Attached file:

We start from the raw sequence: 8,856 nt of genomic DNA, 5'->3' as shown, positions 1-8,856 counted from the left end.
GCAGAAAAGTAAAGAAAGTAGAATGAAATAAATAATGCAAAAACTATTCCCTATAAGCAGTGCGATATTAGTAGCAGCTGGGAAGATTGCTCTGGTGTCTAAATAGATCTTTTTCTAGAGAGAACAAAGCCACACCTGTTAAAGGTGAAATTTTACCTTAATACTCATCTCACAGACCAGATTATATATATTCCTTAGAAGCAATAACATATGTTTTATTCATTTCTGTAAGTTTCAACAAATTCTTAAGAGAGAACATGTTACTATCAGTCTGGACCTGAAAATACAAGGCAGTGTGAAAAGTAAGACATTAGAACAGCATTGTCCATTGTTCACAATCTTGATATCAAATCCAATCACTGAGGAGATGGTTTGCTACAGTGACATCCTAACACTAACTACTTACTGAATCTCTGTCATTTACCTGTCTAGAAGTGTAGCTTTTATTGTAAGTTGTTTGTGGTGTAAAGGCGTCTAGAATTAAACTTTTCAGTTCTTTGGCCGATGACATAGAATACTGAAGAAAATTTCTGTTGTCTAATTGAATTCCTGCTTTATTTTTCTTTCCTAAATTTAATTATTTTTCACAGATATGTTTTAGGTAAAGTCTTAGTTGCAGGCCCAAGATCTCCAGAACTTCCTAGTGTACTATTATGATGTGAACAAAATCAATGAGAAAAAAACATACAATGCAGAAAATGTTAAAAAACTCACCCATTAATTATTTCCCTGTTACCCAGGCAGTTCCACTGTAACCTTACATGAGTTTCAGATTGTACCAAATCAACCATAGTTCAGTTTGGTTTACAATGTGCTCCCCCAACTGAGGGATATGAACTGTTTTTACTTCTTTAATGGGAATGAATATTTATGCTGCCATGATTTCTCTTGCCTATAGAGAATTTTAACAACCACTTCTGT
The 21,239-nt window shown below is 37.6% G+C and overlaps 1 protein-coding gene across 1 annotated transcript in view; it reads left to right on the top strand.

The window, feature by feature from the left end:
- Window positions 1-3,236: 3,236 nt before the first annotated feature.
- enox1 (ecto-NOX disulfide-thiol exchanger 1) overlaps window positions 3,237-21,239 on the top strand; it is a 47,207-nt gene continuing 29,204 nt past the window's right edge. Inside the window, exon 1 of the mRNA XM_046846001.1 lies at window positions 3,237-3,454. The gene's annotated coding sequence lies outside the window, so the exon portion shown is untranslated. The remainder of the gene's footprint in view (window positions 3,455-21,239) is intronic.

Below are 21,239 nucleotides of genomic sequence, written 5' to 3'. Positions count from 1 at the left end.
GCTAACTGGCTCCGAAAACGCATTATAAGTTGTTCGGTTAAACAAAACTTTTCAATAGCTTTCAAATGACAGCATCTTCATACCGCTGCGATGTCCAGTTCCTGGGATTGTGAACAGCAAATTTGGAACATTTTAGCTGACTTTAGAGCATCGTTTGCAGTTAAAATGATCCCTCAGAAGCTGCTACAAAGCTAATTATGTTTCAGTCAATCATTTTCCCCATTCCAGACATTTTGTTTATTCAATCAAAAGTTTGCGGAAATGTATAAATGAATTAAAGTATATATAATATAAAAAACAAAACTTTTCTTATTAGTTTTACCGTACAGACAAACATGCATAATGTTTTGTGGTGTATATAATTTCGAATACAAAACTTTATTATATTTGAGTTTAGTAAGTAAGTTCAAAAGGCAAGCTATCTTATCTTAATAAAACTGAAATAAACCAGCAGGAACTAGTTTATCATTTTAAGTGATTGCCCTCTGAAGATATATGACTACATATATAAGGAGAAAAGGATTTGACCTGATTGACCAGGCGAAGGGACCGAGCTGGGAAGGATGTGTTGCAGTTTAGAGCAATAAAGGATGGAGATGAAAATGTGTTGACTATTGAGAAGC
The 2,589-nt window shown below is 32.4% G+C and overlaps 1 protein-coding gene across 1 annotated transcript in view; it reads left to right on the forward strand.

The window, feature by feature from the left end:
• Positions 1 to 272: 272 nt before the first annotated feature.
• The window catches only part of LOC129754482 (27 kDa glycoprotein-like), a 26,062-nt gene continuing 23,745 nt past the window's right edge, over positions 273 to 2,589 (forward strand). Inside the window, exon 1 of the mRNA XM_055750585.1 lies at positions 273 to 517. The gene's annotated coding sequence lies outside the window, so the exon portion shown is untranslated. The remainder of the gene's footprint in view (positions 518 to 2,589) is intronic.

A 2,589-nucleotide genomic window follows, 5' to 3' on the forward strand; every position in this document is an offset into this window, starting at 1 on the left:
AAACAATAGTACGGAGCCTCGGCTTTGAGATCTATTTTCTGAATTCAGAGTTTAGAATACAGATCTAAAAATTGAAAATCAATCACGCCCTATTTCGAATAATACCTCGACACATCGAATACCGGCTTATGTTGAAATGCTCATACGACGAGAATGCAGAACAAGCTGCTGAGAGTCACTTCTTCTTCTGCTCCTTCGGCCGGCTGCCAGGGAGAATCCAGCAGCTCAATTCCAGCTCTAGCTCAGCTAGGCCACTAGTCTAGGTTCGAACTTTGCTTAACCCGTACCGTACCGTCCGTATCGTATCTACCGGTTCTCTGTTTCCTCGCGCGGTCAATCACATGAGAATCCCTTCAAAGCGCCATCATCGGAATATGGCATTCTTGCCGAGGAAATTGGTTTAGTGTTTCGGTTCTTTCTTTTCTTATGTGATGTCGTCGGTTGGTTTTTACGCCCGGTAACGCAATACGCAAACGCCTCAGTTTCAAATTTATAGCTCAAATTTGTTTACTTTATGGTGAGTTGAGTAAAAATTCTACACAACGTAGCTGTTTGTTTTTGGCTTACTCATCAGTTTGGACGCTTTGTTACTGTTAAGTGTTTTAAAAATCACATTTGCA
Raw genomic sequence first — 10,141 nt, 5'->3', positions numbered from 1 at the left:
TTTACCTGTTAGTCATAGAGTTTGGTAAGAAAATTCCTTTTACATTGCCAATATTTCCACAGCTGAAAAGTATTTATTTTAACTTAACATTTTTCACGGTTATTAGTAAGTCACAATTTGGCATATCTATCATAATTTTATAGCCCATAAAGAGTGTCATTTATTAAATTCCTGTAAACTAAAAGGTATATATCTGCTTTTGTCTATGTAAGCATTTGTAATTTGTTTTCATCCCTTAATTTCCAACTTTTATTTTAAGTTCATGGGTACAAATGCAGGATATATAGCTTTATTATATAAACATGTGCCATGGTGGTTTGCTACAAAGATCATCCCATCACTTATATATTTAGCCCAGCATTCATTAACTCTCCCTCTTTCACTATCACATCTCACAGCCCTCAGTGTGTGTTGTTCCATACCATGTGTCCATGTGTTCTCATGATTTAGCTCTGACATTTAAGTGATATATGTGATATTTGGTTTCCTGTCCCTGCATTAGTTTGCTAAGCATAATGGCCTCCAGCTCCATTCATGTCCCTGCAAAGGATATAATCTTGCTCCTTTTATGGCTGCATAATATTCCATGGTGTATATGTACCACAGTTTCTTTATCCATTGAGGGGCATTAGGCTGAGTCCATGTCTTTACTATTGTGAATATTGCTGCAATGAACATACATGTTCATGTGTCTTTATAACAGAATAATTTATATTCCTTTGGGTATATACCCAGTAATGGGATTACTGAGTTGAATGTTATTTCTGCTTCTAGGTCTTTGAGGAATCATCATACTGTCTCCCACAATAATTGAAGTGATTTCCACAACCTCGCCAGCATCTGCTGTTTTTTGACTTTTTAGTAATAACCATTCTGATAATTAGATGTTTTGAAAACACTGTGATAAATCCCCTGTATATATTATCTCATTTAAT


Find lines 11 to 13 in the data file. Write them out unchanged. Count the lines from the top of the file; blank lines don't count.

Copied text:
• Positions 1 to 272: 272 nt before the first annotated feature.
• The window catches only part of LOC129754482 (27 kDa glycoprotein-like), a 26,062-nt gene continuing 23,745 nt past the window's right edge, over positions 273 to 2,589 (forward strand). Inside the window, exon 1 of the mRNA XM_055750585.1 lies at positions 273 to 517. The gene's annotated coding sequence lies outside the window, so the exon portion shown is untranslated. The remainder of the gene's footprint in view (positions 518 to 2,589) is intronic.

A 2,589-nucleotide genomic window follows, 5' to 3' on the forward strand; every position in this document is an offset into this window, starting at 1 on the left: